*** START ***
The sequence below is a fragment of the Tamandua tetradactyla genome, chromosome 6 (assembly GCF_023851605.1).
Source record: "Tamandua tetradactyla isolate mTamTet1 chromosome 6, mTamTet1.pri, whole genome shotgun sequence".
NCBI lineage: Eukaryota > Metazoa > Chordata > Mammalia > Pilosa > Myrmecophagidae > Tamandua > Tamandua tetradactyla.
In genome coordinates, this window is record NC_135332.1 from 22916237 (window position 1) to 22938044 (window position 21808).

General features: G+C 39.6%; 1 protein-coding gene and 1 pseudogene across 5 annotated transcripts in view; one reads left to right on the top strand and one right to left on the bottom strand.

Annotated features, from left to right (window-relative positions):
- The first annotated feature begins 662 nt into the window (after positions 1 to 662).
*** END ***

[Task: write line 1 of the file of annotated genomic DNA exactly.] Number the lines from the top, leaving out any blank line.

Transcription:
The sequence below is a fragment of the Tamandua tetradactyla genome, chromosome 6 (assembly GCF_023851605.1).